Percutaneous radiofrequency ablation of primary NSCLC

Reviewer: James M. Metz, MD
Abramson Cancer Center of the University of Pennsylvania
Last Modified: July 11, 2005

Presenter: M. Ambrogi
Presenter's Affiliation: Cardiac and Thoracic Department, Pisa, Italy
Type of Session: Plenary


Radiofrequency ablation (RFA) causes local destruction of tumors after insertion of  electrodes attached to an RF generator into the mass under CT guidance.  RFA works through localized tissue heating causing necrosis of the tumor.  This technique has been used extensively for the treatment of primary and secondary liver tumors. This study reports the experience of a single institution on the early use of RFA in the treatment of primary NSCLC.

Materials and Methods

  • 23 patients with primary NSCLC received treatment with RFA over the past 4 years.  This included 35 RFA’s of 25 lesions.
  • 20 males and 3 females with a mean age of 74.5 years
  • Clinical staging included 16 pts with stage I, 2 stage II, and 5 stage IV NSCLC
  • Selection criteria included the following:  not a surgical candidate, lesions smaller then 3.5 cm, at least 1 cm from great vessels or bronchi
  • All patients were treated under local anesthesia and conscious sedation with percutaneous CT guidance of the RFA
  • A 14 guage needle with 9 electrodes are attached to a 200 W RF generator
  • Target temperature is 90 degrees C to a 1 cm margin around the target and maintained for 15-27 min depending on the size of the tumor
  • Follow up included CT scans at 1, 3, and every 6 months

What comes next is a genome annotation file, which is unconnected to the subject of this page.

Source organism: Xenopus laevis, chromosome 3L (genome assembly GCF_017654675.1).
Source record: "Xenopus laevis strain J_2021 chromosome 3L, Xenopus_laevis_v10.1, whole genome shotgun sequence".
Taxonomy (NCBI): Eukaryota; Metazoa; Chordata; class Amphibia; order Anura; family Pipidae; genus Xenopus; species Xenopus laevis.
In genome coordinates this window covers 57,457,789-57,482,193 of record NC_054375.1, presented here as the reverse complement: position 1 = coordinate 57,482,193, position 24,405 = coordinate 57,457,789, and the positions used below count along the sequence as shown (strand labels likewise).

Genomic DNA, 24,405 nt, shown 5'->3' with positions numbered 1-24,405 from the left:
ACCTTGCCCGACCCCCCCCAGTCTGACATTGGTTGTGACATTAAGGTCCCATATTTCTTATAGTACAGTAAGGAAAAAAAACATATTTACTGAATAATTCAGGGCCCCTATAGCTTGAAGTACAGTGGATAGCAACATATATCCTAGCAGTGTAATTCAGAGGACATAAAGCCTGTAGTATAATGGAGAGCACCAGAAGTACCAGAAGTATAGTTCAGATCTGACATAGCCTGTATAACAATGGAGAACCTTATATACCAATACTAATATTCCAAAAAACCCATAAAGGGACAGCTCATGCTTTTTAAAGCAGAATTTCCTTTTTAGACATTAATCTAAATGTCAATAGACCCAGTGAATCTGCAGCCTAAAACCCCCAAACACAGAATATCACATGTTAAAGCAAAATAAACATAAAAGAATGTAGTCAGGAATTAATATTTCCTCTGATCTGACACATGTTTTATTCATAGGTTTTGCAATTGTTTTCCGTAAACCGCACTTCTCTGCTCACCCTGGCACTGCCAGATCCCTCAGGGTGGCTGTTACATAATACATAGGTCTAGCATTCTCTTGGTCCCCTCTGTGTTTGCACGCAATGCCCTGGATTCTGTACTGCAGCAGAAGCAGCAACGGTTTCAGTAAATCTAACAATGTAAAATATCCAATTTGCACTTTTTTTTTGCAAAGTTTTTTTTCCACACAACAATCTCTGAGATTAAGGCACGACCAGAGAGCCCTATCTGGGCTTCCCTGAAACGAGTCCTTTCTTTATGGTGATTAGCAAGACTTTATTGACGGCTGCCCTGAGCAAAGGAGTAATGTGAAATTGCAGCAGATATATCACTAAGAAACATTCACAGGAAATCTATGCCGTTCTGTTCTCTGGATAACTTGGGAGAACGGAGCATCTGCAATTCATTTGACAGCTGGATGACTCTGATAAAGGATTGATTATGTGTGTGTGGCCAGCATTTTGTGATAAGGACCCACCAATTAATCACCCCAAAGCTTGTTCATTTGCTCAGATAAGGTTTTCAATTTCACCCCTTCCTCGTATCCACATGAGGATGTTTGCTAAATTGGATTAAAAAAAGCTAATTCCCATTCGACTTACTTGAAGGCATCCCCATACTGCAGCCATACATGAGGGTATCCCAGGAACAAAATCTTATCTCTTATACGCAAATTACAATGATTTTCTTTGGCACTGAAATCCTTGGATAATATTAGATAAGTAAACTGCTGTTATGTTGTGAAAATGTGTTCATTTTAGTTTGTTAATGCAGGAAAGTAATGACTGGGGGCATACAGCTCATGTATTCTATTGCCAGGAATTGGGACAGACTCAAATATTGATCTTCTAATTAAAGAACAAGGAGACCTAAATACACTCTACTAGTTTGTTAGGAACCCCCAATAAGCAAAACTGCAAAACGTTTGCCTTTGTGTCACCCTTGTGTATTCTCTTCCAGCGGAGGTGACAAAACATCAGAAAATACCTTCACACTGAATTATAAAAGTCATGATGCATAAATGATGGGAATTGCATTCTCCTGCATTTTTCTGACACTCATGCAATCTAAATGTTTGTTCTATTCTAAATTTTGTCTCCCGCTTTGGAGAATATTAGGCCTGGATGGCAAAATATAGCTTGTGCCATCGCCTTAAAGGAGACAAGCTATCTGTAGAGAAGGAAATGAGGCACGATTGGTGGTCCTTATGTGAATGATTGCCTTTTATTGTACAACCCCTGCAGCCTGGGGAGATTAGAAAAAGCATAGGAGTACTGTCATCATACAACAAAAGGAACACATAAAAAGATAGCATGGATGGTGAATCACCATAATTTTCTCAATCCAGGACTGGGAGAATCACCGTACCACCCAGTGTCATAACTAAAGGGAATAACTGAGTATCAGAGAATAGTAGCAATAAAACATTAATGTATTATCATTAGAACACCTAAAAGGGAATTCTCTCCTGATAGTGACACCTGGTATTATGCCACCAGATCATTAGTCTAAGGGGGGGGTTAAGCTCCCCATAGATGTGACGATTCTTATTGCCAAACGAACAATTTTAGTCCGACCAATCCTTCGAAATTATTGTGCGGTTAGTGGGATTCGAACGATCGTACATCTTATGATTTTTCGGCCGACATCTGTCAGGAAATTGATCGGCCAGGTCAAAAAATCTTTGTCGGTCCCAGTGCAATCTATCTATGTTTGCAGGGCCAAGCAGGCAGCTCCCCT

• Toxicity consisted of 4 cases of partial pnuemothorax (17%) and no mortalities
  • 7 patients with a local recurrence or an additional lesion were retreated (range 1-5 retreatments)
  • Median overall survival is 28.5 months
  • Progression free survival is 14 months

Author's Conclusions

  • RFA of lung tumors seems feasible and safe
  • RFA may be an alternative local therapy when surgery is not an option
  • The determination of efficacy and indications requires a greater number of patients and longer follow-up

Clinical/Scientific Implications

This is an interesting preliminary study of RFA for the treatment of NSCLC.  The study has relatively short follow-up and a small and selected patient population.  Responses were seen and this appears safe in this small series.  It is not clear if PET was used in this study to assess response.  Significant care must be used in excluding conventional options such as surgery, radiation therapy, and chemotherapy before considering this experimental technique.  It is currently unclear how this treatment will complement conventional treatments in the future.  Further study of this technique in clinical trials is warranted.